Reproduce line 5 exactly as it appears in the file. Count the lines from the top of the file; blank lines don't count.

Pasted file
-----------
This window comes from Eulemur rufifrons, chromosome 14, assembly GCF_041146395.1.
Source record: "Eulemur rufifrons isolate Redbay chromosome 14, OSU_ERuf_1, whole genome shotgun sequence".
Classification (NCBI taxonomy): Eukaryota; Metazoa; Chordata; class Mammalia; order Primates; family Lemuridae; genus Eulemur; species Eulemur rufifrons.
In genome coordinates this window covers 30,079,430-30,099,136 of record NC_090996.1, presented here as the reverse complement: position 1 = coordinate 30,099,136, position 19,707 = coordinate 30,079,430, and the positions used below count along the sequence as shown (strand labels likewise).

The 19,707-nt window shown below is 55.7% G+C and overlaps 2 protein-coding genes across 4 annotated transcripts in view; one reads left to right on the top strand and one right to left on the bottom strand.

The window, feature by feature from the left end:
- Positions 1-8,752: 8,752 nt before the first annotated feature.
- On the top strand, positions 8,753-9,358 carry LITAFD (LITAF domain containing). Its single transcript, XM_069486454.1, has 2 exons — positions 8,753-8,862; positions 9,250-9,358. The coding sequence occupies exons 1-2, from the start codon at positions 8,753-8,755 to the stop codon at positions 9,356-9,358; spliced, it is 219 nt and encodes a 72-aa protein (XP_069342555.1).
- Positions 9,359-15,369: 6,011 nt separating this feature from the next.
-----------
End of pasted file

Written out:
The 19,707-nt window shown below is 55.7% G+C and overlaps 2 protein-coding genes across 4 annotated transcripts in view; one reads left to right on the top strand and one right to left on the bottom strand.